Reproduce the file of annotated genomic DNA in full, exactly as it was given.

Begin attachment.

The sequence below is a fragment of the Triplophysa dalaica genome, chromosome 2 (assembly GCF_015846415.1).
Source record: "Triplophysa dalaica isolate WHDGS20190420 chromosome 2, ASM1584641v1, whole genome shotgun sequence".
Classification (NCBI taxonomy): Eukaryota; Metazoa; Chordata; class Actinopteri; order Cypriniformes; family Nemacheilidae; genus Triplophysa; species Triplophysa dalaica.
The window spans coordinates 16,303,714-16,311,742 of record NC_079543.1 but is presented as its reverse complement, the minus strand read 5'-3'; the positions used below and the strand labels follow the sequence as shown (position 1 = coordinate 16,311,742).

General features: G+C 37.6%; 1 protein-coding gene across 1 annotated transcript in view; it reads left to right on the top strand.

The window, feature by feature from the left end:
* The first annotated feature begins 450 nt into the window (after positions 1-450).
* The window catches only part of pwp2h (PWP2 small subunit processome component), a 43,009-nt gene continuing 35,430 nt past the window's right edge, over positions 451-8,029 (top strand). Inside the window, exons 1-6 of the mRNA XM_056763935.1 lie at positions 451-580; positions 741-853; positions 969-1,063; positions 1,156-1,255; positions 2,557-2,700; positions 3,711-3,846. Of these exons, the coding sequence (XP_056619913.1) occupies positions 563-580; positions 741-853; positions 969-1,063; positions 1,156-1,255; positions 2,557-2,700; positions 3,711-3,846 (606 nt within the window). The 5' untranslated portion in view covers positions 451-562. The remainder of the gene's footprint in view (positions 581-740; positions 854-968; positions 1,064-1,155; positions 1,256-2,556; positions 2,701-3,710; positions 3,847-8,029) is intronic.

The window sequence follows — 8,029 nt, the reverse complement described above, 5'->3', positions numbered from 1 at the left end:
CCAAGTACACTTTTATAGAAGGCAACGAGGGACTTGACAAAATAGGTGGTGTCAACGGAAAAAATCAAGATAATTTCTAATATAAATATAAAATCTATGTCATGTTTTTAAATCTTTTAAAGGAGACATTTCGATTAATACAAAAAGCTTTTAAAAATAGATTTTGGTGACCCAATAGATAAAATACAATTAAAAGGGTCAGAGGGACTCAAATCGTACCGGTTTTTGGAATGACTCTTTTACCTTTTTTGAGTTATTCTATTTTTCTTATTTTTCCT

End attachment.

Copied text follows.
The sequence below is a fragment of the Triplophysa dalaica genome, chromosome 2 (assembly GCF_015846415.1).
Source record: "Triplophysa dalaica isolate WHDGS20190420 chromosome 2, ASM1584641v1, whole genome shotgun sequence".
Classification (NCBI taxonomy): Eukaryota; Metazoa; Chordata; class Actinopteri; order Cypriniformes; family Nemacheilidae; genus Triplophysa; species Triplophysa dalaica.
The window spans coordinates 16,303,714-16,311,742 of record NC_079543.1 but is presented as its reverse complement, the minus strand read 5'-3'; the positions used below and the strand labels follow the sequence as shown (position 1 = coordinate 16,311,742).

General features: G+C 37.6%; 1 protein-coding gene across 1 annotated transcript in view; it reads left to right on the top strand.

The window, feature by feature from the left end:
* The first annotated feature begins 450 nt into the window (after positions 1-450).
* The window catches only part of pwp2h (PWP2 small subunit processome component), a 43,009-nt gene continuing 35,430 nt past the window's right edge, over positions 451-8,029 (top strand). Inside the window, exons 1-6 of the mRNA XM_056763935.1 lie at positions 451-580; positions 741-853; positions 969-1,063; positions 1,156-1,255; positions 2,557-2,700; positions 3,711-3,846. Of these exons, the coding sequence (XP_056619913.1) occupies positions 563-580; positions 741-853; positions 969-1,063; positions 1,156-1,255; positions 2,557-2,700; positions 3,711-3,846 (606 nt within the window). The 5' untranslated portion in view covers positions 451-562. The remainder of the gene's footprint in view (positions 581-740; positions 854-968; positions 1,064-1,155; positions 1,256-2,556; positions 2,701-3,710; positions 3,847-8,029) is intronic.

The window sequence follows — 8,029 nt, the reverse complement described above, 5'->3', positions numbered from 1 at the left end:
CCAAGTACACTTTTATAGAAGGCAACGAGGGACTTGACAAAATAGGTGGTGTCAACGGAAAAAATCAAGATAATTTCTAATATAAATATAAAATCTATGTCATGTTTTTAAATCTTTTAAAGGAGACATTTCGATTAATACAAAAAGCTTTTAAAAATAGATTTTGGTGACCCAATAGATAAAATACAATTAAAAGGGTCAGAGGGACTCAAATCGTACCGGTTTTTGGAATGACTCTTTTACCTTTTTTGAGTTATTCTATTTTTCTTATTTTTCCT